Donating kidney may raise disease risk slightly
February 11th, 2014
04:01 PM ET

Donating kidney may raise disease risk slightly

Those who make life-saving kidney donations may face a slightly increased risk of suffering from end-stage renal disease themselves, according to a study published Tuesday in the Journal of the American Medical Association (JAMA).

The study authors compared living kidney donors to healthy individuals who would also likely qualify to donate but never did. While the actual donors had an estimated lifetime risk of 90 out of 10,000 for end-stage renal disease (ESRD), the nondonors’ risk was slightly lower at 14 out of 10,000.

“As a medical community, we feel that it’s our imperative to understand, as well as we possibly can, what these risks are and communicate them with people,” says study author Dr. Dorry Segev, a professor of surgery at John Hopkins University School of Medicine.


Improved brain injury survival furthers organ shortage
Safety measures like seat belts prevent new injuries from occurring and prevent existing injuries from progressing to brain death.
November 4th, 2013
01:37 PM ET

Improved brain injury survival furthers organ shortage

More hospital patients are surviving traumatic brain injuries - which is good news, except for those waiting on donated organs for transplants. Improved survival rates have resulted in fewer transplant organs being available, Canadian researchers found.

A study published last week in the Canadian Medical Association Journal (CAMJ), examined the recovery outcomes of 2,788 adult patients admitted to regional intensive care units in Alberta, Canada, over a 10.5 year period.

“Prior to the study, we had noticed a decline in the number of deceased organ donors in Southern Alberta,” said Dr. Andreas Kramer, lead author of the study. “Since we were seeing fewer patients with brain injuries, we thought we would find fewer patients progressing to neurological death.”

Researchers looked at ICU patients with various types of brain injuries. They found the greatest increase in survival rates were among traumatic brain injury patients. FULL POST

Will Facebook’s organ donor success stick?
June 18th, 2013
01:41 PM ET

Will Facebook’s organ donor success stick?

It seems we often hear of another patient who has been desperately waiting for a transplant that could save his or her life.

Earlier this month it was a 10-year-old girl in Pennsylvania hoping for a new set of lungs. Before that it was Molly Pearce, who needs four organ transplants to survive. In September a man walked the streets of his South Carolina town asking strangers for a kidney for his wife.

More than 118,000 people in the United States are currently awaiting organ donations, according to OrganDonor.gov; 18 of them die each day without a donation.

Facebook co-founder Mark Zuckerberg is hoping to change that with the power of the world’s largest social networking site. On May 1, 2012, Facebook launched an initiative aimed at encouraging more people to register as organ donors.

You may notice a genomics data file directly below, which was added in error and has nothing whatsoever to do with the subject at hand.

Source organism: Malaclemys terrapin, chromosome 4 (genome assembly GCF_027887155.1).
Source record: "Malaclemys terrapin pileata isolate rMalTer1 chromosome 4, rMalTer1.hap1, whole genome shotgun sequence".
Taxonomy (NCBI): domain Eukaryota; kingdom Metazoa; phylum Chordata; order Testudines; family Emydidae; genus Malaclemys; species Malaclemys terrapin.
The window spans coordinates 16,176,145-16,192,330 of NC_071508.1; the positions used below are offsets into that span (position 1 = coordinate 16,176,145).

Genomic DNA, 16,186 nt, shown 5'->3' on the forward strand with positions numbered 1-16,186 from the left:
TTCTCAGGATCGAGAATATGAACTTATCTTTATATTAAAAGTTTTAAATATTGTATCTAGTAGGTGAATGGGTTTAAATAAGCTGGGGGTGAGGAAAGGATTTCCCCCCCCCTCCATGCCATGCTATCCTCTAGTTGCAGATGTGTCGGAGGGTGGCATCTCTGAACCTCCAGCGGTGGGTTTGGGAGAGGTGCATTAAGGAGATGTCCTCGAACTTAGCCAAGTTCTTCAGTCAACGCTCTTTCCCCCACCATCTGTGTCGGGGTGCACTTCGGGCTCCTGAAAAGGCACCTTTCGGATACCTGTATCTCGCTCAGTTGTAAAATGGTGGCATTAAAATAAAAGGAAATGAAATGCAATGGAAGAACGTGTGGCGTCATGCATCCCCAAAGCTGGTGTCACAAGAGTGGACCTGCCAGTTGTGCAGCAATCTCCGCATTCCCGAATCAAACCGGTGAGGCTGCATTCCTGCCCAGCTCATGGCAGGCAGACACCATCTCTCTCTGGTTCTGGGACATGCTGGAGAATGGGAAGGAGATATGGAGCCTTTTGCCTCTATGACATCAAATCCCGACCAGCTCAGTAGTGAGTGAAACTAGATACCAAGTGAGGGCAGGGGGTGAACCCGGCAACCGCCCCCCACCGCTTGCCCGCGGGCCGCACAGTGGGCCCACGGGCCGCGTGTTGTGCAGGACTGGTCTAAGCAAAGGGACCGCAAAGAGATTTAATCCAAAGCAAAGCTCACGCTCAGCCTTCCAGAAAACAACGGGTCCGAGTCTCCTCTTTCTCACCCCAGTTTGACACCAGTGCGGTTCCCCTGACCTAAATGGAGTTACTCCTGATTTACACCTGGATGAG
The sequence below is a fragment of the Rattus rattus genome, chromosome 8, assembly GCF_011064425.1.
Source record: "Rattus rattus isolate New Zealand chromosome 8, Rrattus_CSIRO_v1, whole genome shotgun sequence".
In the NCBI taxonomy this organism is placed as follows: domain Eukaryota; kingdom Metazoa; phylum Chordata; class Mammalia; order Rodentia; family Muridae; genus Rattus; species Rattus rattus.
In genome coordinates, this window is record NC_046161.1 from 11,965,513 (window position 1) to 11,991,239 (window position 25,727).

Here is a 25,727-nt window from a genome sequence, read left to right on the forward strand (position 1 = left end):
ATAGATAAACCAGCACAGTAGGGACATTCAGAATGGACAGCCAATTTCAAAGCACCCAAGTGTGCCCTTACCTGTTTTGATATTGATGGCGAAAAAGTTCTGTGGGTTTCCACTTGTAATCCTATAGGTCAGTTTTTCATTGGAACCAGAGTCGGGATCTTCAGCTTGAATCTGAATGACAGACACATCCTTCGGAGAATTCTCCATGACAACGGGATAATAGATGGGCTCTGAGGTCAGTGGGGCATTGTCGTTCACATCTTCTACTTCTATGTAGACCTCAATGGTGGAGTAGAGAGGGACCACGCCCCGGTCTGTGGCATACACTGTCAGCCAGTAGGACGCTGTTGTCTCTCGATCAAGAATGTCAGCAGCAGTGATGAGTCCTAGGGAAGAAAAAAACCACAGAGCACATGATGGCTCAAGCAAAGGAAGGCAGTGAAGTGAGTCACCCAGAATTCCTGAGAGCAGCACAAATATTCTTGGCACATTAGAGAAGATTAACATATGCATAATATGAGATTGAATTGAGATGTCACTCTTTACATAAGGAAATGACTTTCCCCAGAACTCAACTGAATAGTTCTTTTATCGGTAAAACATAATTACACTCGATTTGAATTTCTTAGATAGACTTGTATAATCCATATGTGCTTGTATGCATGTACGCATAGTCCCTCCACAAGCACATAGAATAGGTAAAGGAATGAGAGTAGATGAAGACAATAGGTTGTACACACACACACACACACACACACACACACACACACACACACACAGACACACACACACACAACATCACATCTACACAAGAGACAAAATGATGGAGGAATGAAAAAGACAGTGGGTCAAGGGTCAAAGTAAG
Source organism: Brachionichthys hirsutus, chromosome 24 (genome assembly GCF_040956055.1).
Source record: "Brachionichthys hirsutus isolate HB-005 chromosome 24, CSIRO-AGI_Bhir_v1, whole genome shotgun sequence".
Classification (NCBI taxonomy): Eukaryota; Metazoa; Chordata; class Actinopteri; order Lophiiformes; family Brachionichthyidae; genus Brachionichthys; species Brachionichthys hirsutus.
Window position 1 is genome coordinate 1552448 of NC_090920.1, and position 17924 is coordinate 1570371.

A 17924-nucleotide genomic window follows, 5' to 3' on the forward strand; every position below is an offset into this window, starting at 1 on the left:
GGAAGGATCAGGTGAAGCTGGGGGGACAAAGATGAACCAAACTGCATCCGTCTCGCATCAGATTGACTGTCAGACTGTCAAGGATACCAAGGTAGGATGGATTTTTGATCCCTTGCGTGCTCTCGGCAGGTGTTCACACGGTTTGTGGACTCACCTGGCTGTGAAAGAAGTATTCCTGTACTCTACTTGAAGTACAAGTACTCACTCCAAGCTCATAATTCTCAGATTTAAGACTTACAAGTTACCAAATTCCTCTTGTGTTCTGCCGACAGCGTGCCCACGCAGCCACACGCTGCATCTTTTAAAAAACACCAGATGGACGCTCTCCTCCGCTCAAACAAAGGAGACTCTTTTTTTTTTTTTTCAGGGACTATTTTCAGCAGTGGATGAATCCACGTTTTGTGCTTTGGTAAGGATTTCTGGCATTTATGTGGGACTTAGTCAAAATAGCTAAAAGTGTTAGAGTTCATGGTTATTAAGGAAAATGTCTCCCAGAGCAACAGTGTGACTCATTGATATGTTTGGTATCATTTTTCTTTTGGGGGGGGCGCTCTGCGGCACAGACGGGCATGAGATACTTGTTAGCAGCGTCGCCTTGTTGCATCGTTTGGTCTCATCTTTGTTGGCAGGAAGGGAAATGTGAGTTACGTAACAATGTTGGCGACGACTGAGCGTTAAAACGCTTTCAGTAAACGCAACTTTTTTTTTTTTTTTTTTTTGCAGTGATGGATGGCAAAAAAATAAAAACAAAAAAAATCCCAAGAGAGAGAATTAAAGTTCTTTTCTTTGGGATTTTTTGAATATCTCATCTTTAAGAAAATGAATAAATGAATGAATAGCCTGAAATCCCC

October 31st, 2012
11:50 AM ET

A tale of two transplants

Editor's note: In the Human Factor, we profile survivors who have overcome the odds. Confronting a life obstacle – injury, illness or other hardship – they tapped their inner strength and found resilience they didn't know they possessedTwo years ago, we profiled singer Charity Tillemann-Dick, whose lungs were failing due to pulmonary hypertension.  But she survived thanks to a double-lung transplant.  This week Dr. Sanjay Gupta reports on how this soprano from Denver, Colorado, was facing death a second time because her lungs were failing again. Here, Tillemann-Dick writes about her struggle.

It was the worst of times.  I was afraid to go to sleep, fearing the next breath just wouldn’t come if I didn’t force my diaphragm down. The muscle is supposed to work involuntarily, but I think my diaphragm forgot that fact.

I had tubes coming out of my arms, wrists, chest and anywhere else you might be able to fit a tube.  My body ached.  My head pounded. I was miserable. Still, all I wanted was to live.  I wanted to wake up and see my husband.  I wanted to sit down at a meal and eat with my family. I wanted to stay up late gossiping with my mother and my sisters. I wanted to go outside and take a walk. I wanted to continue my life-long dream of being an opera singer.

I was waiting at The Cleveland Clinic for a lung transplant. But I wasn't waiting for my first. One year earlier, my body began to reject the first set of transplanted lungs and so I waited behind others, hoping a match would come but knowing it wasn’t a sure thing -– it wasn’t even likely. FULL POST

About this blog

Get a behind-the-scenes look at the latest stories from CNN Chief Medical Correspondent, Dr. Sanjay Gupta, Senior Medical Correspondent Elizabeth Cohen and the CNN Medical Unit producers. They'll share news and views on health and medical trends - info that will help you take better care of yourself and the people you love.